Union vote ends strike by teachers in Chicago
Original article in The Wall Street Journal by Stephanie Banchero.
CHICAGO—Chicago teachers union officials voted Tuesday to end a strike that halted classes for 350,000 students and illustrated the intensifying national debate over how teachers are evaluated, hired and fired.
The tentative deal calls for student performance on tests to make up 25% of teachers evaluations—which previously have been based on principals' observations—this year and next, and to make up 30% in year three—in line with state law. That figure would rise to 35% in the fourth year—marking a victory for Mr. Emanuel.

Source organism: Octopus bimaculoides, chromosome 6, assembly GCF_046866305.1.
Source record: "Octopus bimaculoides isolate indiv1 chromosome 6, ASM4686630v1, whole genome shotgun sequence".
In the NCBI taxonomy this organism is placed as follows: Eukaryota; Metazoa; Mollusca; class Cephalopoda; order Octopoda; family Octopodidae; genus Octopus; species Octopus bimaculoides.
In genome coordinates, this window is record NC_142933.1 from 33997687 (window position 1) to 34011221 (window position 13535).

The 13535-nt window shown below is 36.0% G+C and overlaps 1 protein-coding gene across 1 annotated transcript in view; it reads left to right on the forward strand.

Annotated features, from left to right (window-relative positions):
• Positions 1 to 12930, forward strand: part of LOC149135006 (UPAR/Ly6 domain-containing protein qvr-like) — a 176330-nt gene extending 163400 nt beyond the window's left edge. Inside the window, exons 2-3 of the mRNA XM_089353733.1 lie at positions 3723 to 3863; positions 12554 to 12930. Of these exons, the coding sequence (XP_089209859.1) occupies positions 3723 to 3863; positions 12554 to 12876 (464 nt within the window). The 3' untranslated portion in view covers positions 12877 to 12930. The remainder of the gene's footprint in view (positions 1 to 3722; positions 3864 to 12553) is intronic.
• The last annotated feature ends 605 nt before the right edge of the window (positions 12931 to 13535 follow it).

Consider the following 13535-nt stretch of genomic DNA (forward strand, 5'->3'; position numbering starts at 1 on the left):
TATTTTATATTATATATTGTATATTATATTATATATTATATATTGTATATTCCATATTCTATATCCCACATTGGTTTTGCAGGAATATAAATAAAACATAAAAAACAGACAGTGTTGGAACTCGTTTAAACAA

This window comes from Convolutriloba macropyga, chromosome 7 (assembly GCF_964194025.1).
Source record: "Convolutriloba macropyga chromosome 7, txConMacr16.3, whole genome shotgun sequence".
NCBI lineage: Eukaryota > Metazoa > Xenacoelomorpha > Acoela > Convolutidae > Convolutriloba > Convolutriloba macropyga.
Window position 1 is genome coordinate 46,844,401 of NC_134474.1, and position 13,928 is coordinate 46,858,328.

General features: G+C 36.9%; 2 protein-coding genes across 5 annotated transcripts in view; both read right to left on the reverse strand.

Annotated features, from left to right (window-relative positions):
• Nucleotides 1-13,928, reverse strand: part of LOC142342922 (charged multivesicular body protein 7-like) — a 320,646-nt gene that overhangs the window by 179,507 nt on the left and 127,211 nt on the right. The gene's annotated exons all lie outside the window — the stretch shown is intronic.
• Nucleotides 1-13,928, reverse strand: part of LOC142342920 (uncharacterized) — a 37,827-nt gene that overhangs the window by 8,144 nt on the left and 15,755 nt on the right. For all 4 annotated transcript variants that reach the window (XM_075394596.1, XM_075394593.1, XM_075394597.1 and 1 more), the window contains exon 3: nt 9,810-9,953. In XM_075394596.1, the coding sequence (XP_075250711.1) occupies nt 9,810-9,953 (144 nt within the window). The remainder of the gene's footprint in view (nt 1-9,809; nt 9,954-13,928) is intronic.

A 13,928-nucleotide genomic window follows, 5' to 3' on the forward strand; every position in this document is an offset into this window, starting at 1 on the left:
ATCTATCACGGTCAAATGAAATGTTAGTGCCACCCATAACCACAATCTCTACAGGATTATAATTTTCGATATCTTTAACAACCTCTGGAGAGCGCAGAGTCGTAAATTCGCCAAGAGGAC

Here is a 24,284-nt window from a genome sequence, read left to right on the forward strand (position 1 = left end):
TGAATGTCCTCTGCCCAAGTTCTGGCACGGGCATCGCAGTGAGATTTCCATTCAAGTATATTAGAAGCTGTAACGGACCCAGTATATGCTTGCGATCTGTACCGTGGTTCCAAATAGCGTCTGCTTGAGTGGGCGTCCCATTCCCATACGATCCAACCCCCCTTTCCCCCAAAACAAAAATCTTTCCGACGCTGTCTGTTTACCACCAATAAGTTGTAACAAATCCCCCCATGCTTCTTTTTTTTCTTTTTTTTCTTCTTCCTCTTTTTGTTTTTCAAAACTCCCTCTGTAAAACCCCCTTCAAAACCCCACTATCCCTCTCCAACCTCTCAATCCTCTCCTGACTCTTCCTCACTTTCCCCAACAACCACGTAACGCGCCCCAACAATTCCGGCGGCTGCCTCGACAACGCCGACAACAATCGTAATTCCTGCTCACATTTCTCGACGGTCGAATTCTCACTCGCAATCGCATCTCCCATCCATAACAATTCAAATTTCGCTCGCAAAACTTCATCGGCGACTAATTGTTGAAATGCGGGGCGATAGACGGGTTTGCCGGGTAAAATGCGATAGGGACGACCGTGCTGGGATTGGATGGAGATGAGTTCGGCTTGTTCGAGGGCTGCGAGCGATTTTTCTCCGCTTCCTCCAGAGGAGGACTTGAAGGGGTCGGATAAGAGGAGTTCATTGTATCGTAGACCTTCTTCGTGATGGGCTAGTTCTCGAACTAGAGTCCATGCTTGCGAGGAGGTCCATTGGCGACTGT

Under the deal, teachers would be ranked into four categories. Those in the lowest tier, "unsatisfactory," could be fired in 90 working days if they don't improve—although they can appeal their evaluations. Teachers in the second-to-lowest category, "developing," would be moved to the "unsatisfactory" ranking after two years unless they gain at least one point annually on the evaluations, which have a 100-to-400-point scale.
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